Business Communications

Rapid advances in information technology have led to many new forms of communication. The most important of which has been the continual growth in the development of the personal computer, both in business and at home.

Along with the dramatic increase in the use of PC’s has come the internet which allows almost instant contact between businesses world wide, fax machines which enable text documents to be sent from one business to another, mobile phones and lap top computers which allow work to be carried out from almost any location. PC’s can also be linked within companies (intranet) this means that all users can have access to relevant information at the same time.

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In addition to all of the above new technologies there are the more traditional forms of communication, which still have their place in today’s business. Communication such as Face to Face, in writing via letters, memos etc. The advantages of these more traditional methods of communication are that they offer the personal touch to the customer.

It is important that all functional areas with in a business communicate with each other. For example take a section of the NHS, The Paediatric Wing of the L; D Hospital. This includes four wards, which operate 24 hours a day 7 days a week. The employment structure is as follows: (see spider gram on following page).

All of the departments must communicate amongst themselves and with each other in order that the paediatric wing runs efficiently and that patients receive the best possible care. We all rely on Doctors and consultants to make accurate diagnosis. The Dr’s rely on their medical secretaries to document and forward their diagnosis on to the relevant people. All medical students rely on the more senior doctors for support. All doctors rely on the nurses to carry out basic care, medication and treatments necessary to patients well being, student nurses rely on senior nurses to aid and support them while they are training.

All medical staff rely on pharmacy to organise, check and distribute medication to nursing staff for administration, on porters to ferry patients to and from theatre, x-ray and other departments and to collect urgent specimens, on lab technicians to carry out accurate testing on specimens and relay urgent results, on domestic staff to maintain hygiene standards on the wards and on clerical staff to input accurate data and maintain clerical needs of the wards. Clerical workers rely on IT departments to maintain services so that they can carry out their duties efficiently and so it goes on.

These communications are carried out between the members of all paediatric staff in a number of many ways. These ways include:

* Verbally, face to face or via the telephone

* In writing, letters, memos, e-mail to GP’s, parents of patients, other departments, other hospitals

* By fax, to other departments or other hospitals, GPs, health visitors

* By pager, On call senior nurses, consultants, registrar and senior house officers always carry bleeps which means they can be contacted wherever they are in the hospital

* Via air call through the main switchboard should a consultant need to be contacted whilst outside the hospital

* By regular departmental meetings, for example senior nurses consultants and senior house officers on duty on any particular day have meetings known as handovers. This is where the previous shift hands over all medical history, concerns and recommended treatments to the new shift starting. Also regular meeting regarding changes, difficulties and discussions about the effects of changes implemented.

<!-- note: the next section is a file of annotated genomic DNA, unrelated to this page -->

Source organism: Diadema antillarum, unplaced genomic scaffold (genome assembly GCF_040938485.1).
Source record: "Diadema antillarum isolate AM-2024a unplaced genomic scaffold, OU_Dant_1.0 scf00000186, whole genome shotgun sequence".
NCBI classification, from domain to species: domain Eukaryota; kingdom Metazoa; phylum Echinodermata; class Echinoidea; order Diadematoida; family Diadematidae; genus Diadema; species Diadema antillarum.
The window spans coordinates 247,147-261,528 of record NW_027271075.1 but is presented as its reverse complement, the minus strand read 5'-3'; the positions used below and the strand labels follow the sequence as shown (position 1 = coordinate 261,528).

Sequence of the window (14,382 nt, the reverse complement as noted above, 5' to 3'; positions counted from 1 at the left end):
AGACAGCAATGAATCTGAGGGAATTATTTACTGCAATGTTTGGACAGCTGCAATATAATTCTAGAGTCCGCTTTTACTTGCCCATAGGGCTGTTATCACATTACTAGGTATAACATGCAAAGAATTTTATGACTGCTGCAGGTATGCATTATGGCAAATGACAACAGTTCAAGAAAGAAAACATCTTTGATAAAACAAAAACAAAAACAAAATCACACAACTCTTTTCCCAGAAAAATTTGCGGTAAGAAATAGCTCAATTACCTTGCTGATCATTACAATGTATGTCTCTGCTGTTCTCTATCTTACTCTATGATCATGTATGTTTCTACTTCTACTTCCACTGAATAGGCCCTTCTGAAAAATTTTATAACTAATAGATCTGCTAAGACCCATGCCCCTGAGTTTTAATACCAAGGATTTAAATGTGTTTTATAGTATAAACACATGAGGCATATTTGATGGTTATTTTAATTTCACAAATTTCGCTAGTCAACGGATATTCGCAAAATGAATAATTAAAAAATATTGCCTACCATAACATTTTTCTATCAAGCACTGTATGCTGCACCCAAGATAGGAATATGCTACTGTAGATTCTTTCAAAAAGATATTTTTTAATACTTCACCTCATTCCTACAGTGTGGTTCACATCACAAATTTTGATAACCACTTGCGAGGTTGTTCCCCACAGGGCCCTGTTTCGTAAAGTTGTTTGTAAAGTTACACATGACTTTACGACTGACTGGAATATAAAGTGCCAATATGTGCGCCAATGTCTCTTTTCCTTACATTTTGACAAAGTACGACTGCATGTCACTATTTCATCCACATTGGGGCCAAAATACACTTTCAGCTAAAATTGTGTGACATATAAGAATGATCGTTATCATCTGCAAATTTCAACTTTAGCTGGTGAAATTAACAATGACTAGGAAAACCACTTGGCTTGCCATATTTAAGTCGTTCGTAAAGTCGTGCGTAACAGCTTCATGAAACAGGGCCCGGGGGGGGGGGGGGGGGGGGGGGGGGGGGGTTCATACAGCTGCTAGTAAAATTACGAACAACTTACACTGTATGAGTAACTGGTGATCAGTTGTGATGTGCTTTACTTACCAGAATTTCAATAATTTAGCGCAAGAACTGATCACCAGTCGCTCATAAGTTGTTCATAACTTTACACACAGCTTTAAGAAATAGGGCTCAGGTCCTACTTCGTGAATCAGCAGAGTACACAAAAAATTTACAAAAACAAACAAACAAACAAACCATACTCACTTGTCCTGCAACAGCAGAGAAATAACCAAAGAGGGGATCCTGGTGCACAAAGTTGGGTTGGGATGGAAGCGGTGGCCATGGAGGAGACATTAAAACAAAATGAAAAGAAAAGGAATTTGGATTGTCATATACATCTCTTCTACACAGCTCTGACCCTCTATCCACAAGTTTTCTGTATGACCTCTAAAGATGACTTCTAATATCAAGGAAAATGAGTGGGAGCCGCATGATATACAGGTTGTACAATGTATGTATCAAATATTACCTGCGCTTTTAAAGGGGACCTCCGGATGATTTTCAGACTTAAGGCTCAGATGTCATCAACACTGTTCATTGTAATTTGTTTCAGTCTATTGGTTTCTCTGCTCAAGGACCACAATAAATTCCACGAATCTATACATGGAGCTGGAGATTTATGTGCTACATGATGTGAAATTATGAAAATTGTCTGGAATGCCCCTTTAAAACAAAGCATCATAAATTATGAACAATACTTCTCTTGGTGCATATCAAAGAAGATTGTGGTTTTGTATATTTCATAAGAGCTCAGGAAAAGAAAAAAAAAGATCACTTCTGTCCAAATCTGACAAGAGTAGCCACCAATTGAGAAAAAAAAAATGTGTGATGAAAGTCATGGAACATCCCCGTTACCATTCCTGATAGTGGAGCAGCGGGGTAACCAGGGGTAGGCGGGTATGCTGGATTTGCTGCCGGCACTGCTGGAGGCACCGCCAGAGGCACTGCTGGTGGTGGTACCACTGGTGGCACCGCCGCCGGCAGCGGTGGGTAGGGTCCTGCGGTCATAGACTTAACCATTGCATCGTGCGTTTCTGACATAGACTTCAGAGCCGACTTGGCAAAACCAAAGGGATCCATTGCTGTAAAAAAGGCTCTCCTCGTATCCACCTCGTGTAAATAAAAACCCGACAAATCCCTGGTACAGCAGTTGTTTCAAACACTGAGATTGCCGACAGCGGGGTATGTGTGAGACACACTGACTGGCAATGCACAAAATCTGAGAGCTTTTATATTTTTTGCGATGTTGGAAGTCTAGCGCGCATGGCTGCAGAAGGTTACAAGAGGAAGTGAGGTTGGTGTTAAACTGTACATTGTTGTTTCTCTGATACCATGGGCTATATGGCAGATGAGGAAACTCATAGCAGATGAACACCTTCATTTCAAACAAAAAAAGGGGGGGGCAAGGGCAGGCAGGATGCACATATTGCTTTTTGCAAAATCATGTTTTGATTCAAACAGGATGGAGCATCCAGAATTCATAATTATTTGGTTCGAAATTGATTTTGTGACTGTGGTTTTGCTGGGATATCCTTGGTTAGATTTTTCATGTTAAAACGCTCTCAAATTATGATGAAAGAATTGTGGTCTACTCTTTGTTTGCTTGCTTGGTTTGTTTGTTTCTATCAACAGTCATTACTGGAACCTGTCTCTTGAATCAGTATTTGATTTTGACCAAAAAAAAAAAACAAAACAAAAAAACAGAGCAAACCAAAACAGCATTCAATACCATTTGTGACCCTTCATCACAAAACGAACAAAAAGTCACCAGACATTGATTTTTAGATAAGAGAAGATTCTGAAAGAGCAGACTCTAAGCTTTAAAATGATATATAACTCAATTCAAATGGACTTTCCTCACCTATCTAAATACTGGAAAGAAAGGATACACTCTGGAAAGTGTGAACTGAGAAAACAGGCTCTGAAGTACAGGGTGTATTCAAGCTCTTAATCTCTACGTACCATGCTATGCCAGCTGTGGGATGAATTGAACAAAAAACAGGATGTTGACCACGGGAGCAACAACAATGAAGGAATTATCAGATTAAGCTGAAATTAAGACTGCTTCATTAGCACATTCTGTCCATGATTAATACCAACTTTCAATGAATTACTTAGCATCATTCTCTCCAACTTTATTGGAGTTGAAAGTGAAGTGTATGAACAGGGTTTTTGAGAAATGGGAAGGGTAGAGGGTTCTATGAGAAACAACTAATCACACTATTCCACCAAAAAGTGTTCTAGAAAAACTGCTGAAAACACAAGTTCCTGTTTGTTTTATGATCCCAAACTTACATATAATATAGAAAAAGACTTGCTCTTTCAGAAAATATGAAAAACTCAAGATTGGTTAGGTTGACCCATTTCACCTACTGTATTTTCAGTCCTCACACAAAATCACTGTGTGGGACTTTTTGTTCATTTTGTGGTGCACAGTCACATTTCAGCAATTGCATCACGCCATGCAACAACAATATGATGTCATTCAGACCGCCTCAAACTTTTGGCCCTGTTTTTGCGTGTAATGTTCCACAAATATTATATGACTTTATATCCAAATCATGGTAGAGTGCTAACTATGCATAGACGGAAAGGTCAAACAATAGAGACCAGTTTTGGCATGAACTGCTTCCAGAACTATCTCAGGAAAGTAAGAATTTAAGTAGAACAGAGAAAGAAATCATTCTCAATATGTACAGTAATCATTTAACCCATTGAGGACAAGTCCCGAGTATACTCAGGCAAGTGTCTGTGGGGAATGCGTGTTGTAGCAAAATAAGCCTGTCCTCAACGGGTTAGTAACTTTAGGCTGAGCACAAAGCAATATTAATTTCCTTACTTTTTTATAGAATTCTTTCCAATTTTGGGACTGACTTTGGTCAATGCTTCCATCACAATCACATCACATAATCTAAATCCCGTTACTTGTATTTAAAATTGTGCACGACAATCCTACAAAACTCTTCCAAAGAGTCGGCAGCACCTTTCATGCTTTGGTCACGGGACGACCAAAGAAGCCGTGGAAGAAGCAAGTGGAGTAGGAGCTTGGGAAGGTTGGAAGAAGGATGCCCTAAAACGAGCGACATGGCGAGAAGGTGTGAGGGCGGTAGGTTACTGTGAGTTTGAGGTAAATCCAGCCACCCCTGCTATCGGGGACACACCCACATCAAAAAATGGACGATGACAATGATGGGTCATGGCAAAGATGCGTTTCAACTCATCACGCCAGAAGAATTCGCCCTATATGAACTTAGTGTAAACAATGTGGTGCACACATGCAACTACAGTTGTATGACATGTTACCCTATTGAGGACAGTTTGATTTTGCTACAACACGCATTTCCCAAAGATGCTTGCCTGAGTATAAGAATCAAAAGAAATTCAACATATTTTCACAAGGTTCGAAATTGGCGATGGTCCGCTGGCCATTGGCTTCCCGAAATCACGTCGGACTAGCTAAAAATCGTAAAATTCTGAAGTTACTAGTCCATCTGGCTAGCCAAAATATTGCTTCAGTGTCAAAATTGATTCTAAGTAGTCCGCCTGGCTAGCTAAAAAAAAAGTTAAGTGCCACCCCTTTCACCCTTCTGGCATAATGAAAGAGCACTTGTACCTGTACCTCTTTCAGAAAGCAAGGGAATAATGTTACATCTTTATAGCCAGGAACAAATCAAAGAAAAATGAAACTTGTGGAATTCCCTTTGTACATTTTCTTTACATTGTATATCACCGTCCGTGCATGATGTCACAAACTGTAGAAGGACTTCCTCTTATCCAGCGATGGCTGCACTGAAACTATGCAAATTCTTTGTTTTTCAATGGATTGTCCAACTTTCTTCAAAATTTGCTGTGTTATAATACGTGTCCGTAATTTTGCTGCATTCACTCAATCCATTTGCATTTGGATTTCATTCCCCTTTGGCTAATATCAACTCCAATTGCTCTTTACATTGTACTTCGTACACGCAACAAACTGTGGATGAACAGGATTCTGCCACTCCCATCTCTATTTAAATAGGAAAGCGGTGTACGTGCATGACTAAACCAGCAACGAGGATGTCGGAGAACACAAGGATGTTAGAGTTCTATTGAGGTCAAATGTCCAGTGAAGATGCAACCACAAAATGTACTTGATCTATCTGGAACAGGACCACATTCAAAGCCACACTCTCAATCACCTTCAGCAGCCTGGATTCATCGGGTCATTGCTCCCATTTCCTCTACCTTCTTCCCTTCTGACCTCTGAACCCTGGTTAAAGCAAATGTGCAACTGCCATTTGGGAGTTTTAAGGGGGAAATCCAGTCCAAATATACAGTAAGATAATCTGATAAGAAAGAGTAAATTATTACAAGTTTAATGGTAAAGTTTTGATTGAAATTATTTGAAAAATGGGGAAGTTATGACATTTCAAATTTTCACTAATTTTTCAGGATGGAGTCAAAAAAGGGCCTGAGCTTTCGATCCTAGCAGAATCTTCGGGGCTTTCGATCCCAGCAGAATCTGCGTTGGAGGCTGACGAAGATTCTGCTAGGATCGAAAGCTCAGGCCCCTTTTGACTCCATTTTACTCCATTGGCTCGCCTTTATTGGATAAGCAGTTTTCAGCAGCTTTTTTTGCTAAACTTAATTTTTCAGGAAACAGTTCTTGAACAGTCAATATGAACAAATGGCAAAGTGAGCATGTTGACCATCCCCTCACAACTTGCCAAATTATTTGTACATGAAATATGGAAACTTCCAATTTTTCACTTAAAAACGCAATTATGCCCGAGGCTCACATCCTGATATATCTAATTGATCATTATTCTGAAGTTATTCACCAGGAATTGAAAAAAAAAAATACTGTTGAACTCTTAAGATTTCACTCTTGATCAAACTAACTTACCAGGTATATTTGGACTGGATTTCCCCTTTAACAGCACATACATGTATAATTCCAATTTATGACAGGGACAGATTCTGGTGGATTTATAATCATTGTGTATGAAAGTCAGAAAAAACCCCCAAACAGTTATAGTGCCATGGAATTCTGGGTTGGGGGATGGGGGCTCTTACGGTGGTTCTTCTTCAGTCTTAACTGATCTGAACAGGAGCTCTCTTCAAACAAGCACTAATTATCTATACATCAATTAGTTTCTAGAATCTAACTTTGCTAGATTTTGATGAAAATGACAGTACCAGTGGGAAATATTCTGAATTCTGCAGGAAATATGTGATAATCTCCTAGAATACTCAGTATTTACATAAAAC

Sainsburys

Staff at Sainsburys communicate internally via, verbal conversations, informal and formal, tannoy, internal ; external telephone extensions, regular meetings and hand held two way radios. Internet email, staff newsletters, written communication to include letters, memos, financial documents and staff handbooks describing staff facilities, rules and procedures. Electronic points of sale (EPOS) theses systems are linked to a bar coding system . theses systems allow information about stock quantities sold, stock levels to be analysed, stock orders to be produced, stock prices to be stored and sales receipts to be produced, EFTs Electronic funds transfer systems which allows customers to pay by credit/debit card, this system electronically transfers funds from the customers bank account to Sainsburys bank account.

Sainsburys could improve their communication by adding video conferencing via internet radio link. The could communicate with other Sainsburys stores throughout the country. This would avoid travelling costs of staff moving around for meetings. It would also save time.

Key employees may find it useful using hand held PDAs which can email, download documents spread sheets and schedules. Many of these PDAs have Bluetooth which allows different Bluetooth products to communicate with each other without using wires. The devices find each other without using any user input data. These could speed up times and increase efficiency. Maybe Sainsburys should research further into Bluetooth products, such as mobile telephones etc.

Having said all of this electronic systems are the way forward but require a very well managed filtering system.

Maybe a new innovation could be manufactured which would be calculator sized and fitted to the shopping trolley. The device would be able to read barcodes and thus could add up the customers shopping bill for them. Some supermarkets have experimented with attaching calculators to their trolleys but theses were open to customer error as the calculators were only as good as the prices input.

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